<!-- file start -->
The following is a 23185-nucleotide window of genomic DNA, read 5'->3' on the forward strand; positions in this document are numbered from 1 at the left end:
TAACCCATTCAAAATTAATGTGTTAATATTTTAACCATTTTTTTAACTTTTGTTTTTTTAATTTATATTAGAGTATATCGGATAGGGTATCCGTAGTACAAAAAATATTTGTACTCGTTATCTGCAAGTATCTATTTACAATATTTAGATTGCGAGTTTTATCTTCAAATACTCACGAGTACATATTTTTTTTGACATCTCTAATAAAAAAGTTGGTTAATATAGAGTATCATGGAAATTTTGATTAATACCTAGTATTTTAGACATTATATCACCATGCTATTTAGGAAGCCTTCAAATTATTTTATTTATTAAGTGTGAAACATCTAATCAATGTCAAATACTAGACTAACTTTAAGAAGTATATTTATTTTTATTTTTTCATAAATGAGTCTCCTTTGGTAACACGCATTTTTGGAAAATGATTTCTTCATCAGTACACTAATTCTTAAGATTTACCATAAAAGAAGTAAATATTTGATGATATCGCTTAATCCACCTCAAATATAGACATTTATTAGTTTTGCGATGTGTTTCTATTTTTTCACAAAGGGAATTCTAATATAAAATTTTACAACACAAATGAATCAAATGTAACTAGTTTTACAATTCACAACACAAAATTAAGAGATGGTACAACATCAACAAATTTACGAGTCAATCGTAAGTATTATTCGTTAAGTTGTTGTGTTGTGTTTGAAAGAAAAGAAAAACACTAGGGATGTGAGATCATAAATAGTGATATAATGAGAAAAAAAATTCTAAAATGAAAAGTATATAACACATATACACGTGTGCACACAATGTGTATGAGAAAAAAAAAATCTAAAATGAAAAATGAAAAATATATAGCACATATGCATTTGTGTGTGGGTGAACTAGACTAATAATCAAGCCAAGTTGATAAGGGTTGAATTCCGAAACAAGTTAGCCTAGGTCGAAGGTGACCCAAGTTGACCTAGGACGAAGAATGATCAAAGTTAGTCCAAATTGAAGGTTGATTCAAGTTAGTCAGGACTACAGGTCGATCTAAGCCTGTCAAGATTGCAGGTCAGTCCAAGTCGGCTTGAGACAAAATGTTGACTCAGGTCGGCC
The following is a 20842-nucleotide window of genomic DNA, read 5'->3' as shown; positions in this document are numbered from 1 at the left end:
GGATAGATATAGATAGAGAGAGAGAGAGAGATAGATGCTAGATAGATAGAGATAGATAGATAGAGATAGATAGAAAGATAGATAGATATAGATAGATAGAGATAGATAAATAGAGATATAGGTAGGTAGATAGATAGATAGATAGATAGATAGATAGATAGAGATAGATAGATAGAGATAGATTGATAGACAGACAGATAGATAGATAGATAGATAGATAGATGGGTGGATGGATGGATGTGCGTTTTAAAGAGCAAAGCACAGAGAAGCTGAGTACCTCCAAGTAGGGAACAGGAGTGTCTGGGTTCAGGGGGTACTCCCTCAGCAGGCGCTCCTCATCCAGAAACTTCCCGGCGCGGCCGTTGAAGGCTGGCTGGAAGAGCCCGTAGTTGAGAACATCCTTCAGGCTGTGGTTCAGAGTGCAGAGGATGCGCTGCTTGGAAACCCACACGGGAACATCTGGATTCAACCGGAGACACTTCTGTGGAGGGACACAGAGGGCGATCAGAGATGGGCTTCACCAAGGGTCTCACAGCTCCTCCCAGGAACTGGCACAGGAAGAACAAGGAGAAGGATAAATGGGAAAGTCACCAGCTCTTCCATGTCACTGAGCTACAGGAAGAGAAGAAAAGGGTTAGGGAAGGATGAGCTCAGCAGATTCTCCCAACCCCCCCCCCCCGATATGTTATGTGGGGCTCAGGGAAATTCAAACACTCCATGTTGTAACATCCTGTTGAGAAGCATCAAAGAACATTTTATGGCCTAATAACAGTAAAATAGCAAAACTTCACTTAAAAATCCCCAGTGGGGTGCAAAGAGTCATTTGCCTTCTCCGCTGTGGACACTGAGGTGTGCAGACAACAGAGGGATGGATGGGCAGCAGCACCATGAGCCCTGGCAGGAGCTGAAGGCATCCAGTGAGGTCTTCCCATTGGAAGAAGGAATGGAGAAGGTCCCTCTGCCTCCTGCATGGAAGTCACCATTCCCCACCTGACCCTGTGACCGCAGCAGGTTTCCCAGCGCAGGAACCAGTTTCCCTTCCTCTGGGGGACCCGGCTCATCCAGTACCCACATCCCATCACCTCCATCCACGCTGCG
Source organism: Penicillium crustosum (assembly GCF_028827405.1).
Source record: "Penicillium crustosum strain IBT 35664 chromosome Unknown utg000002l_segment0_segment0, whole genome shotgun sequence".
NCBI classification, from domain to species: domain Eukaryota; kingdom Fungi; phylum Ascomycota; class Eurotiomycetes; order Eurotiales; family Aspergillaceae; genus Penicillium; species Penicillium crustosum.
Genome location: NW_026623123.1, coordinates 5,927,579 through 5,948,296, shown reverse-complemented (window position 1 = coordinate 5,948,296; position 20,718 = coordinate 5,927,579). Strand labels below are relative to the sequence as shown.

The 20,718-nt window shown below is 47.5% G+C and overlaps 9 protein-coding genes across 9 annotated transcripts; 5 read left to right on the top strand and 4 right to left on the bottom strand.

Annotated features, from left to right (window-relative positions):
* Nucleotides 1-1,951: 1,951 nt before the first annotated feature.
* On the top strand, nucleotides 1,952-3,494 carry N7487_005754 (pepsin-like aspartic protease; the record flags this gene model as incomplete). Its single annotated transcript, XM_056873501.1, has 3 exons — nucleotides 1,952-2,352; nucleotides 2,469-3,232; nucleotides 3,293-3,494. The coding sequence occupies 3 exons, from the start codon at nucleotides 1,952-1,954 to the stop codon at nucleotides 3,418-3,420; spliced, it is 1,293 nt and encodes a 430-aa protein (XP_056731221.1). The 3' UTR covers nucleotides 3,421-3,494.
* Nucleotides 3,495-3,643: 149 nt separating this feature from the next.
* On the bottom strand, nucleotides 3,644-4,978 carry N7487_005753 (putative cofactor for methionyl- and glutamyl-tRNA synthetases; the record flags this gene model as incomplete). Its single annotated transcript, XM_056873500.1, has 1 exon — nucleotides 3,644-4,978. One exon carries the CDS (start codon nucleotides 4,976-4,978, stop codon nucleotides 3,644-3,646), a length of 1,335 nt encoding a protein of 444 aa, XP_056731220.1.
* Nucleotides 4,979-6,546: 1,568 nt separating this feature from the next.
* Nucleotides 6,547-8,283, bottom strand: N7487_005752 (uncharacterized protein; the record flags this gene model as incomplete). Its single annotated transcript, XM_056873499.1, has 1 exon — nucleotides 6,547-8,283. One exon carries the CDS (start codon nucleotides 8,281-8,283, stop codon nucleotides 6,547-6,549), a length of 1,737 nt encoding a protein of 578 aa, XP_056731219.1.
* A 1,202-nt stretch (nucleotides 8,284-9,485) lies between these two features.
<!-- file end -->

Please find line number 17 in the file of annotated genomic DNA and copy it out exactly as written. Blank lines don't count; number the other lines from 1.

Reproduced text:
* A 1,202-nt stretch (nucleotides 8,284-9,485) lies between these two features.